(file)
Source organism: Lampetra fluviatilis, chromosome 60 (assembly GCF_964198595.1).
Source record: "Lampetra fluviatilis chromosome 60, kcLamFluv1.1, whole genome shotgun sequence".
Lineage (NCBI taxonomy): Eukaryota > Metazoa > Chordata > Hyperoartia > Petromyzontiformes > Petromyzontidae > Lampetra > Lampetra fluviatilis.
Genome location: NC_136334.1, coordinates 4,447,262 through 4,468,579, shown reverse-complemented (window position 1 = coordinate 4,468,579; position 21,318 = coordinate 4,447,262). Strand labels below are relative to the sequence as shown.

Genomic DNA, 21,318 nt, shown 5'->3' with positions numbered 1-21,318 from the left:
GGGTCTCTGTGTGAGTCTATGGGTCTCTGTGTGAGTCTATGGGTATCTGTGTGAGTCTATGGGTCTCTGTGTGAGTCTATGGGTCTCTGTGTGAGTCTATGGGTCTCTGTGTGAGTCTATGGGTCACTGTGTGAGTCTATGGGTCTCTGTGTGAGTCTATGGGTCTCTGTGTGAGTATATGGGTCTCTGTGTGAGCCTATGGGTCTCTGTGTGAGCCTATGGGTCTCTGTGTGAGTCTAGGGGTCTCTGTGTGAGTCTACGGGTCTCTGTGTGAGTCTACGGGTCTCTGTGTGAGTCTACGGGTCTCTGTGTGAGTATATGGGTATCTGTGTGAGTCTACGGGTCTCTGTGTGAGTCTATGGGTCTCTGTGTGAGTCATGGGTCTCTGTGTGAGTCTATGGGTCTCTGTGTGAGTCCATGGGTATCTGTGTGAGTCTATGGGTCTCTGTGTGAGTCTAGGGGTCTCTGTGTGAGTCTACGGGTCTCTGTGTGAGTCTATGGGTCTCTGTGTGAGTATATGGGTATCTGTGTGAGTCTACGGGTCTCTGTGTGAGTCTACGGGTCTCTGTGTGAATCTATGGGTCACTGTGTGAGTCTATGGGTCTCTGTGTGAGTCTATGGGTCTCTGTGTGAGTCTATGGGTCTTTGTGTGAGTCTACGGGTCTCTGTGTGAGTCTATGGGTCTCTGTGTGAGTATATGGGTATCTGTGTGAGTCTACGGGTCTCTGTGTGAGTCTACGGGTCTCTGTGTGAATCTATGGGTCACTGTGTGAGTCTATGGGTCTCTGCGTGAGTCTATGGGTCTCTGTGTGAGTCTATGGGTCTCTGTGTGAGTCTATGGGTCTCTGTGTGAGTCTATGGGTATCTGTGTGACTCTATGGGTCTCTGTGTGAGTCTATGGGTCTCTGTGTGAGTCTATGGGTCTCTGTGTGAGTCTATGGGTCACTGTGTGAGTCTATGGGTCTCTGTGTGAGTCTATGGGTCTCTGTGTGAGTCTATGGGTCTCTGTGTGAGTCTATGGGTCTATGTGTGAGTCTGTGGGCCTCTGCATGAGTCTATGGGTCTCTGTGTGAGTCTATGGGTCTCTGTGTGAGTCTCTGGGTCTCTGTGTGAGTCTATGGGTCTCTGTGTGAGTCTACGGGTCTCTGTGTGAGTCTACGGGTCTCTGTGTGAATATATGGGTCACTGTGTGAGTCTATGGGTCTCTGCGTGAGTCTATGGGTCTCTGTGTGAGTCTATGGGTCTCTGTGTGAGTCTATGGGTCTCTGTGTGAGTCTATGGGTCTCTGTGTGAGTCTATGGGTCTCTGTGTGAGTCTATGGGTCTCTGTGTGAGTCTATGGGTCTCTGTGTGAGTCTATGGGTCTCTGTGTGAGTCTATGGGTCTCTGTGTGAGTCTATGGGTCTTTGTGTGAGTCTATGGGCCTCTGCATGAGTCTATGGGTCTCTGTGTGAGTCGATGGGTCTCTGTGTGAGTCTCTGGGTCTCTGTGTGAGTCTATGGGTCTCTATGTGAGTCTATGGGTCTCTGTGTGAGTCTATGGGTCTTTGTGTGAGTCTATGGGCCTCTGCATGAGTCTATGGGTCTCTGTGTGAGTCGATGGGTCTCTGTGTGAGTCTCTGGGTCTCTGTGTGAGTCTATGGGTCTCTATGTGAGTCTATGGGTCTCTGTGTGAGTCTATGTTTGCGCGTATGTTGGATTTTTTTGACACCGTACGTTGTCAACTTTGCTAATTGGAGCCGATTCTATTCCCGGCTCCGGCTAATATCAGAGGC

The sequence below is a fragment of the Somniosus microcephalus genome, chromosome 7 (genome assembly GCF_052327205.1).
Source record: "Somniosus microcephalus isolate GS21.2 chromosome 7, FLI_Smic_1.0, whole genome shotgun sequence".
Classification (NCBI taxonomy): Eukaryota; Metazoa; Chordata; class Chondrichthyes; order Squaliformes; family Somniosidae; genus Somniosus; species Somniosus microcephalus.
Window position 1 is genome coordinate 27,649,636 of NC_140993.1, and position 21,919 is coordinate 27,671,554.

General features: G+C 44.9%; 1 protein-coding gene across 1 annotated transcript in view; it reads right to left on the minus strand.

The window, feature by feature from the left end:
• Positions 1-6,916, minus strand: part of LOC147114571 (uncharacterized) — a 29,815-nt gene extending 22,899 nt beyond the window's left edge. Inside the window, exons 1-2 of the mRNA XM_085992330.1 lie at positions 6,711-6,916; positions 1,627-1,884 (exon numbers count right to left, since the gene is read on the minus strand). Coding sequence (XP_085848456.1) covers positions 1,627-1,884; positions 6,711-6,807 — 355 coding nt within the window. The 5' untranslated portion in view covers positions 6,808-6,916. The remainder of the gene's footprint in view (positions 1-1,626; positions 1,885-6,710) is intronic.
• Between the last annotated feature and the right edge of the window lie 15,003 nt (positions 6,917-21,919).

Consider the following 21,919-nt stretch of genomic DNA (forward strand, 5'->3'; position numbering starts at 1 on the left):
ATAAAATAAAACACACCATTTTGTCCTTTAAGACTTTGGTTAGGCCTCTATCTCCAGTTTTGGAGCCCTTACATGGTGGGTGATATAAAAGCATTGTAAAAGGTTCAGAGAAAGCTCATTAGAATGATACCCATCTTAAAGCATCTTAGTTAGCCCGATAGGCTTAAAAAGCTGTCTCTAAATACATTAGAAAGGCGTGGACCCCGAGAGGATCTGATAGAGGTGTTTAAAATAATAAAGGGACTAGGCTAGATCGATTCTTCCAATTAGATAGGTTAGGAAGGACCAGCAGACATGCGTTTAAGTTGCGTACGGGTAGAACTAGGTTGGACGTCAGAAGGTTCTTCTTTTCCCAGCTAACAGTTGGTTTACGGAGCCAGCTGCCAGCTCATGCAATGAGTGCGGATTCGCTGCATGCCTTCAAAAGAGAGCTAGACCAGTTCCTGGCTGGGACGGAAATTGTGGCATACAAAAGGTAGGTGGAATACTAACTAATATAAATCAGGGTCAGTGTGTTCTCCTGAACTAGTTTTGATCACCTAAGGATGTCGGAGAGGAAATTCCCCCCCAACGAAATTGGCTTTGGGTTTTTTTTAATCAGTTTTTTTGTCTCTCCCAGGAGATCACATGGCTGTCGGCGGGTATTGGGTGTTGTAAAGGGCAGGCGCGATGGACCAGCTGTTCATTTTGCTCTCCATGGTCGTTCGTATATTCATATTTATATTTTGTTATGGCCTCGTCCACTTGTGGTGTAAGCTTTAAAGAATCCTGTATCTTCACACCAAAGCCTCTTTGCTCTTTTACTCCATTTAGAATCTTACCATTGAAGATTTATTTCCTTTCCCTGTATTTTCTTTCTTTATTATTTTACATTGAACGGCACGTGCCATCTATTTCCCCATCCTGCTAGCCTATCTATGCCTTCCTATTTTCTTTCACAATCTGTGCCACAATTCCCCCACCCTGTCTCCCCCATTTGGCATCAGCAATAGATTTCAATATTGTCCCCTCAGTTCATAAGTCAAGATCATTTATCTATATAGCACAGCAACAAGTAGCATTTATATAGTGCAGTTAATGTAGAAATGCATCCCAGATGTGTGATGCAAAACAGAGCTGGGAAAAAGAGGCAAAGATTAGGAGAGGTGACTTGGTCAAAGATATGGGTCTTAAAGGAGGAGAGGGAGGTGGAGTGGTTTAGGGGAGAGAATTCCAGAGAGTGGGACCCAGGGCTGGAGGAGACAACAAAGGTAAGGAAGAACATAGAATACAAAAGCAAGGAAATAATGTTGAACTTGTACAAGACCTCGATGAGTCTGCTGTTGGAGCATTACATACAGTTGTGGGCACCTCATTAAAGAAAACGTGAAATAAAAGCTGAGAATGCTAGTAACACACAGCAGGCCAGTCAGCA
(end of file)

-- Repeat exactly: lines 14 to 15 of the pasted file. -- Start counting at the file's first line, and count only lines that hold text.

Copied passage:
• Between the last annotated feature and the right edge of the window lie 15,003 nt (positions 6,917-21,919).

Consider the following 21,919-nt stretch of genomic DNA (forward strand, 5'->3'; position numbering starts at 1 on the left):